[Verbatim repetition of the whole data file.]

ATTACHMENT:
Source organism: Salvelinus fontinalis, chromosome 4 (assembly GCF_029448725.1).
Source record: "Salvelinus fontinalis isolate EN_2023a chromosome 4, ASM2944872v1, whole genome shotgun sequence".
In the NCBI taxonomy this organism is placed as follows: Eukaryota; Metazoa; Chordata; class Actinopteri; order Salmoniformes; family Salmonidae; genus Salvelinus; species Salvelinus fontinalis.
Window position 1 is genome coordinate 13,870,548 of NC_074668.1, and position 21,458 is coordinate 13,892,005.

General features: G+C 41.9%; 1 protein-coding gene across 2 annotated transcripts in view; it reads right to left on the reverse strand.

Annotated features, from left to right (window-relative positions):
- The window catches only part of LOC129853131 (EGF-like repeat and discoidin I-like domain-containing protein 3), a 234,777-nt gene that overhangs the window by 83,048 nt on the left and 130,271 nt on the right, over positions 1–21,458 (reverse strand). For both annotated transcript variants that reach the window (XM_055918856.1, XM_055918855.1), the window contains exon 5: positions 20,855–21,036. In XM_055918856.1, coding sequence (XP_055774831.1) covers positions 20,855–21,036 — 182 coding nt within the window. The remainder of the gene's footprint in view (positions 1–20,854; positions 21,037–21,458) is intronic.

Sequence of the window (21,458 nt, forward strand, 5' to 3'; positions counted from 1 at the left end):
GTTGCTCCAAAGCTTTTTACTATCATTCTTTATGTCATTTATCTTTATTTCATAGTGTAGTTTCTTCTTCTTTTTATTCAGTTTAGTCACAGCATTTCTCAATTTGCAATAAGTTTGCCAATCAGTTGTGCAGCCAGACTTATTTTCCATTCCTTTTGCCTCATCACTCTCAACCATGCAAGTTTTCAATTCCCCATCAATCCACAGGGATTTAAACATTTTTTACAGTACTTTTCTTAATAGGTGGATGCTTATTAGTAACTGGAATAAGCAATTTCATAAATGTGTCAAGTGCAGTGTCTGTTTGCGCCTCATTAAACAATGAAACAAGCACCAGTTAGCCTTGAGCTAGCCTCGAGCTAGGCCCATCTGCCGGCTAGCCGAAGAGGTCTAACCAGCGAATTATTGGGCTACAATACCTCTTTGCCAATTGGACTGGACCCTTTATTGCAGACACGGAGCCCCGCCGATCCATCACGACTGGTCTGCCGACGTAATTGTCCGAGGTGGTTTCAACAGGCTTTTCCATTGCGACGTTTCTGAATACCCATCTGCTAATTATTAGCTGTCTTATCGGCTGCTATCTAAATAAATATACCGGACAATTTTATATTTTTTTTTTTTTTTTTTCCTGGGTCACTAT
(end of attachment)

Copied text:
Source organism: Salvelinus fontinalis, chromosome 4 (assembly GCF_029448725.1).
Source record: "Salvelinus fontinalis isolate EN_2023a chromosome 4, ASM2944872v1, whole genome shotgun sequence".
In the NCBI taxonomy this organism is placed as follows: Eukaryota; Metazoa; Chordata; class Actinopteri; order Salmoniformes; family Salmonidae; genus Salvelinus; species Salvelinus fontinalis.
Window position 1 is genome coordinate 13,870,548 of NC_074668.1, and position 21,458 is coordinate 13,892,005.

General features: G+C 41.9%; 1 protein-coding gene across 2 annotated transcripts in view; it reads right to left on the reverse strand.

Annotated features, from left to right (window-relative positions):
- The window catches only part of LOC129853131 (EGF-like repeat and discoidin I-like domain-containing protein 3), a 234,777-nt gene that overhangs the window by 83,048 nt on the left and 130,271 nt on the right, over positions 1–21,458 (reverse strand). For both annotated transcript variants that reach the window (XM_055918856.1, XM_055918855.1), the window contains exon 5: positions 20,855–21,036. In XM_055918856.1, coding sequence (XP_055774831.1) covers positions 20,855–21,036 — 182 coding nt within the window. The remainder of the gene's footprint in view (positions 1–20,854; positions 21,037–21,458) is intronic.

Sequence of the window (21,458 nt, forward strand, 5' to 3'; positions counted from 1 at the left end):
GTTGCTCCAAAGCTTTTTACTATCATTCTTTATGTCATTTATCTTTATTTCATAGTGTAGTTTCTTCTTCTTTTTATTCAGTTTAGTCACAGCATTTCTCAATTTGCAATAAGTTTGCCAATCAGTTGTGCAGCCAGACTTATTTTCCATTCCTTTTGCCTCATCACTCTCAACCATGCAAGTTTTCAATTCCCCATCAATCCACAGGGATTTAAACATTTTTTACAGTACTTTTCTTAATAGGTGGATGCTTATTAGTAACTGGAATAAGCAATTTCATAAATGTGTCAAGTGCAGTGTCTGTTTGCGCCTCATTAAACAATGAAACAAGCACCAGTTAGCCTTGAGCTAGCCTCGAGCTAGGCCCATCTGCCGGCTAGCCGAAGAGGTCTAACCAGCGAATTATTGGGCTACAATACCTCTTTGCCAATTGGACTGGACCCTTTATTGCAGACACGGAGCCCCGCCGATCCATCACGACTGGTCTGCCGACGTAATTGTCCGAGGTGGTTTCAACAGGCTTTTCCATTGCGACGTTTCTGAATACCCATCTGCTAATTATTAGCTGTCTTATCGGCTGCTATCTAAATAAATATACCGGACAATTTTATATTTTTTTTTTTTTTTTTTCCTGGGTCACTAT